Bishop Terry’s Pastoral Letter for Lent

Dear Sisters and Brothers,

Even the Devil can quote scripture. Did you know that? We heard it in today’s Gospel. He tries to tempt Jesus three times. Each time Jesus replies with the word of God from Scripture:

Man does not live on bread alone.
You must worship the Lord your God,
and serve him alone.

So, on the third temptation the Devil tries to outsmart Our Lord by quoting Scripture himself:

He will put his angels in charge of you
to guard you

and again:

They will hold you up on their hands
in case you hurt your foot against a stone.

So, what is required of us is something more demanding than being able to quote the scriptures. In which case we should turn our attention to what we are told in the Second Reading today from the Letter to the Romans. “If your lips confess that Jesus is Lord and if you believe in your heart that God raised him from the dead, then you will be saved.” That’s it, that’s the way forward. “The word (that is the faith we proclaim) is very near to you, it is on your lips and in your heart.” Faith, then, is a matter of the heart and is authenticated by what we confess with our lips. It is not just an internal, a purely spiritual thing; it has to have effects in the reality of our lives; hence we have to confess with our lips.

Only a couple of weeks ago we were listening to the Letter of St James in our weekday readings, and he said something even more startling, and challenging: “You believe in the one God – that is creditable enough, but the demons have the same belief, and they tremble with fear. Do realise, you senseless man, that faith without good deeds is useless.” St James has made his point very clearly; without good works, without faith having a genuine effect in our lives, then it is not authentic faith. If our faith remains at the level of being a hobby, a pass-time, an interest, an intellectual curiosity, then we are no better off than the devil and his demons!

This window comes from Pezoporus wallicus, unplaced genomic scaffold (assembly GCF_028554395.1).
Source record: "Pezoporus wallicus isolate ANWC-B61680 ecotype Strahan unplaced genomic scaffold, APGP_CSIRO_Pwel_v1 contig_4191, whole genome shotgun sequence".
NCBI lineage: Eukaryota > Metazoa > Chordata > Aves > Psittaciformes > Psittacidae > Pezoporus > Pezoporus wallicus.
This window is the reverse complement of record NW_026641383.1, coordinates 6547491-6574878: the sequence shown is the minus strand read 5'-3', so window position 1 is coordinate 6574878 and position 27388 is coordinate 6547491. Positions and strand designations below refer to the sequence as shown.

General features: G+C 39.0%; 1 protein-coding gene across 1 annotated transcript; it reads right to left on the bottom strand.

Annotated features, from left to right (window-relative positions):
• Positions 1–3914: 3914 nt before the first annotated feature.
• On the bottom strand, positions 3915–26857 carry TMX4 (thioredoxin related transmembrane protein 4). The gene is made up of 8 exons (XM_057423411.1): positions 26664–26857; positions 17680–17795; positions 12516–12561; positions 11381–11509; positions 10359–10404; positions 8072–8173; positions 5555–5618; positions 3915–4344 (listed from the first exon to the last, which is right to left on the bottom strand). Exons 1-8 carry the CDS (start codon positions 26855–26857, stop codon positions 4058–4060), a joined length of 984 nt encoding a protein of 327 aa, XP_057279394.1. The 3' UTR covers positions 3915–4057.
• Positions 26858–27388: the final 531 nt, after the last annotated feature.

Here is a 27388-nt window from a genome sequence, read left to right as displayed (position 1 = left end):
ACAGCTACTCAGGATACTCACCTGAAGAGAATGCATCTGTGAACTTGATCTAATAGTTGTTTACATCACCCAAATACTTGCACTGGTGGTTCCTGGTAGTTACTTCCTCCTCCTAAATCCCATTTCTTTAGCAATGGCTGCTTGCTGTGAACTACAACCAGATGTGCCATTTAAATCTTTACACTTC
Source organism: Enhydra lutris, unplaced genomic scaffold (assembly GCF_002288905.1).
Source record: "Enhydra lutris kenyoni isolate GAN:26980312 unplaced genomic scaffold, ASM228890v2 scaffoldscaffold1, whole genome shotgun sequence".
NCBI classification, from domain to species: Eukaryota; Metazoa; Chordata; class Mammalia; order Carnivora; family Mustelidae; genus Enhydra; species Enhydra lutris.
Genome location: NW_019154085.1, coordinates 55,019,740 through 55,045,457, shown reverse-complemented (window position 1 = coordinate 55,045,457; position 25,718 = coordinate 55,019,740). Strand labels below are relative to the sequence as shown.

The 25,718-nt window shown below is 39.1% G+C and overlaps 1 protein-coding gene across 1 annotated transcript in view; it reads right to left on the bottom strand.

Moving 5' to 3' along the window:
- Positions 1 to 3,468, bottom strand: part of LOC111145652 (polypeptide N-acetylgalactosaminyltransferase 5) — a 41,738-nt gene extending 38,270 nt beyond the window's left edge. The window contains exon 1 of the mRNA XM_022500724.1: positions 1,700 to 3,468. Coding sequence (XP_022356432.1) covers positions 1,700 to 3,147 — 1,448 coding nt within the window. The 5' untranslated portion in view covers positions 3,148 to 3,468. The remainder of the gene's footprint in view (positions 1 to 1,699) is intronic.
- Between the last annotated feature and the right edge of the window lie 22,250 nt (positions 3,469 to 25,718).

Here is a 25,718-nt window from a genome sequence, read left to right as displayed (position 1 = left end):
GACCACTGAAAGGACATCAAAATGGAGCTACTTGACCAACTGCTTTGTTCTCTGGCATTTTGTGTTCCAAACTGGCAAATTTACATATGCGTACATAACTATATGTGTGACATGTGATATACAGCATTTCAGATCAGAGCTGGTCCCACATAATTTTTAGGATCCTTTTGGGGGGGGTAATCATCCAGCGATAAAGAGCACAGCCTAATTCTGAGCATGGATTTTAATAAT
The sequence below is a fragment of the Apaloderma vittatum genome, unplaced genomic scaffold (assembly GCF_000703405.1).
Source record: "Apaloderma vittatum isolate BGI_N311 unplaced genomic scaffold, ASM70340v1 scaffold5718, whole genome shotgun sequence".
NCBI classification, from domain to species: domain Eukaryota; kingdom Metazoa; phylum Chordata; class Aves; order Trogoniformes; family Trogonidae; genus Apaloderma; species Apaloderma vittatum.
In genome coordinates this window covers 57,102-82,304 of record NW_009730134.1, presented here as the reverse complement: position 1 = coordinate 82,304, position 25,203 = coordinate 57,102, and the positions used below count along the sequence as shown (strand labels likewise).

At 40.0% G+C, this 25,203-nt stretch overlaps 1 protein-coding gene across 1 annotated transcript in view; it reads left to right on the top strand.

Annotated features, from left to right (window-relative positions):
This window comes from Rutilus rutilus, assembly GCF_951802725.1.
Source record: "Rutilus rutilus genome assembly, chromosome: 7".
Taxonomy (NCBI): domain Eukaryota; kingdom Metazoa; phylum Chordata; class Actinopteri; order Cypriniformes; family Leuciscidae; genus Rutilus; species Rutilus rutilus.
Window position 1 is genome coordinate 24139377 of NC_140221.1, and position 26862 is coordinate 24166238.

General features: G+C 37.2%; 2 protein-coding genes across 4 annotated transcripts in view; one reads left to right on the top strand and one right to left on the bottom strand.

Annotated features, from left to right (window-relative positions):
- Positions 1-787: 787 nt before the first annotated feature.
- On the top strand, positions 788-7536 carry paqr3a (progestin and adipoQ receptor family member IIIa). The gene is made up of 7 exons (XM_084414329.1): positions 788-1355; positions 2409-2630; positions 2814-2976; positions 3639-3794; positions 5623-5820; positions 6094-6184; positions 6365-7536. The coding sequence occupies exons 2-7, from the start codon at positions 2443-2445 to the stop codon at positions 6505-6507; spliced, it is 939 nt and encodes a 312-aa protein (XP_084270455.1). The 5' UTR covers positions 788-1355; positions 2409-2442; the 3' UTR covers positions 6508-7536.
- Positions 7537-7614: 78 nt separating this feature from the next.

If all this seems a little dispiriting and spiritually deflating, let’s listen again to the prayer that was offered in our name at the beginning of this Mass:

Grant, almighty God,
through the yearly observances of holy Lent,
that we may grow in understanding
of the riches hidden in Christ
and by worthy conduct pursue their effects.

Lent, then, is mainly about opening ourselves to the riches hidden in Christ and to allow those riches to have a genuine effect in our daily lives. The problem is that our hearts are filled with all sorts of other things rather than the fact that God raised Jesus from the dead and our lips are so busily engaged in confessing everything and anything, but that Jesus is Lord!

Lent presents us with a blessed moment when, together with all our brothers and sisters throughout the Christian world, we can pause and take stock. Now, with the gift of Lent, we can re-focus our hearts, our, spirits, our minds, and lives on the riches of Christ. Let me offer you a few simple thoughts on how we might do this.

Try to make the Sacrifice of the Mass more central to your lives this Lent. In recent years many parishes offered a “Friday Challenge Mass” so that working people especially could get to Mass before, or on their way to work. It’s not too late to start this. Some Parishes put on Lenten Study Groups to help us deepen our faith. Look out for one in your parish or nearby. If you can’t find one, there’s plenty online, if you have the internet. Then try and translate all this into “good works”. It can be too easy to donate money – I’m not saying don’t do that – but, again, many parishes have an SVP Group, a CAFOD Group, a food bank, a Justice and Peace Group and more. Think of joining them and make “good works” a permanent feature in your life. The Lord has brought us to this place, “to this land flowing with milk and honey” as we heard in our First Reading. Let’s share it.

If we attempt to do some of these things as part of our yearly observances of holy Lent, then the Lord will be able to pour his riches into our lives and the lives of all those we meet.

Renewed now with heavenly bread,
by which faith is nourished, hope increased,
and charity strengthened,
we pray, O Lord,
that we may learn to hunger for Christ,
the true and living Bread,
and strive to live by every word
which proceeds from your mouth.

May we all have a fruitful and grace-filled Lent.

Yours in blessed hope,


Bishop of Middlesbrough

To be read and made available on the Weekend of March 5 and 6 2022 in all churches and chapels of the Diocese – also to be found in video form on the Diocesan website and YouTube

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